'On the Eve of Destruction': Courts Confronting the Climate Emergency

57 Pages Posted: 8 Apr 2022

See all articles by Mary C. Wood

Mary C. Wood

University of Oregon - School of Law

Date Written: January 25, 2022


This article examines the judicial role in the intensifying climate emergency. In the leading American climate case, Juliana v. United States, a Ninth Circuit panel recognized that the world is approaching “the ‘eve of destruction’” in which extreme climate disruption threatens to destroy the nation and civilizations worldwide. The court agreed with plaintiffs that the U.S. government has fervently promoted a dangerous fossil fuel energy system for decades with full knowledge of the catastrophic consequences it would cause. In this last decade of opportunity to stave off irrevocable tipping points, the world must slash emissions 45% by 2030 and reach zero emissions by 2050. Yet a bitterly divided Ninth Circuit panel in Juliana -- the only case positioned to force the Executive Branch to decarbonize the U.S. energy sector -- rejected plaintiffs’ suit on the basis that the court lacks the power to fashion a remedy. The case awaits a ruling in federal district court on a motion to amend the complaint.

The U.S. government’s ruinous energy policy stems from an imbalance of power between the three branches of government and a colossal failure of constitutional checks and balances. Essentially unbridled discretion grew in the executive branch, which used environmental laws to advantage fossil fuel corporations even as the mounting peril of their products became patently clear. Over several presidential administrations, a dispassionate and ineffective judiciary failed to curb the agencies—such that little restraint existed when the Trump administration floored the accelerator on fossil fuel development, speeding the nation, and the entire world, toward a climate cliff.

Juliana’s 21 youth plaintiffs sued the Obama Administration, seeking declaratory relief and injunctive relief ordering government defendants to develop and implement a remedial plan to decarbonize the energy system at a pace set by scientific standards. Shortly after the election of President Trump, they secured a decisive and sweeping victory in the U.S. District Court of Oregon, which announced a constitutional right to a “climate system capable of sustaining human life.” On an interlocutory Ninth Circuit appeal, the majority and dissenting opinions articulated two profoundly different judicial roles.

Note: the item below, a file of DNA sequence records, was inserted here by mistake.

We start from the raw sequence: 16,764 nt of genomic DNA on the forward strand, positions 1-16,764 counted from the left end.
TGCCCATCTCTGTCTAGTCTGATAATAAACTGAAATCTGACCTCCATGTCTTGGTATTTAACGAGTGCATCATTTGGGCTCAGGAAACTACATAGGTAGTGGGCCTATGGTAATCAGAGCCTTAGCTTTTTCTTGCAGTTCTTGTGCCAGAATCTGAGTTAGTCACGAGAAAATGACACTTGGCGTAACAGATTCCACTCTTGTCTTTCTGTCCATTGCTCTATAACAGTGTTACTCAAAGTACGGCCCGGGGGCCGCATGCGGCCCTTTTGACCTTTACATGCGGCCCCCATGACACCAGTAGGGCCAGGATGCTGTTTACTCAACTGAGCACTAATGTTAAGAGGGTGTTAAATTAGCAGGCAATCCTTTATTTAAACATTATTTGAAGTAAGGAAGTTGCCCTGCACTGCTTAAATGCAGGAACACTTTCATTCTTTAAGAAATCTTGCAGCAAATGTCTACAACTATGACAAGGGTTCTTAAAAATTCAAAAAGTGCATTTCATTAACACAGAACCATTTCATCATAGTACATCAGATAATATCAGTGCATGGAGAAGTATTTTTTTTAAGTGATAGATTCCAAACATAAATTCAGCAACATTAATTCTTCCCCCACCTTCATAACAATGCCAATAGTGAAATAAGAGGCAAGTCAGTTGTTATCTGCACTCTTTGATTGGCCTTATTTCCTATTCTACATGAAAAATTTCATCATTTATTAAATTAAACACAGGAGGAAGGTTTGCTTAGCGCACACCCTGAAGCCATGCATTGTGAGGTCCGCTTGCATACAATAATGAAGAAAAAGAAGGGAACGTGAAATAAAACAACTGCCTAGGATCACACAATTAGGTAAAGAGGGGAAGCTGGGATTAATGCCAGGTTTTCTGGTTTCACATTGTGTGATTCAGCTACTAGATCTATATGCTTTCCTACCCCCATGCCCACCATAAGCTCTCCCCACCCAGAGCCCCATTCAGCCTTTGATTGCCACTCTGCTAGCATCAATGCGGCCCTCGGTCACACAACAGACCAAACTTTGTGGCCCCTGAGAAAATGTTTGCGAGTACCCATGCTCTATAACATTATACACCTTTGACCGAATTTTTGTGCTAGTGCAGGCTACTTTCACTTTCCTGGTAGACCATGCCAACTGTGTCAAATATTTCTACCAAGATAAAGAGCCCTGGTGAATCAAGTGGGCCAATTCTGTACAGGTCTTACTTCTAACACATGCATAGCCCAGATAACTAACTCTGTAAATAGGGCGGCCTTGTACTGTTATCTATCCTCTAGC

Judge Andrew Hurwitz’s majority opinion strips the judiciary of its capacity to secure youth plaintiffs’ fundamental rights, leaving the matter entirely to the two political branches—the very branches that delivered this catastrophe to the American public. Solidifying the imbalance of power, it casts courts as passive umpires reflecting their function in simpler cases brought under environmental statutes that end in clear wins or losses and characteristically terminate judicial involvement altogether. Judge Staton’s dissent positions the Juliana climate case in line with other civil rights cases confronting longstanding constitutional rights violations. Faced with entrenched disregard for fundamental rights, those courts perform an engagement role invoking problem-solving tools and mediation techniques to fashion broad declaratory relief and remedial plans designed to bring about constitutional compliance. As an increasing number of courts around the world respond to the rank urgency of climate crisis to hold their governments accountable, the judicial engagement role provides a pathway forward.

Keywords: climate change, Juliana v. United States, climate crisis, energy

Suggested Citation

Wood, Mary C., 'On the Eve of Destruction': Courts Confronting the Climate Emergency (January 25, 2022). Indiana Law Journal, Vol. 97, No. 1, 2022, Available at SSRN: https://ssrn.com/abstract=4017861 or http://dx.doi.org/10.2139/ssrn.4017861

Mary C. Wood (Contact Author)

University of Oregon - School of Law ( email )

1515 Agate Street
Eugene, OR Oregon 97403
United States

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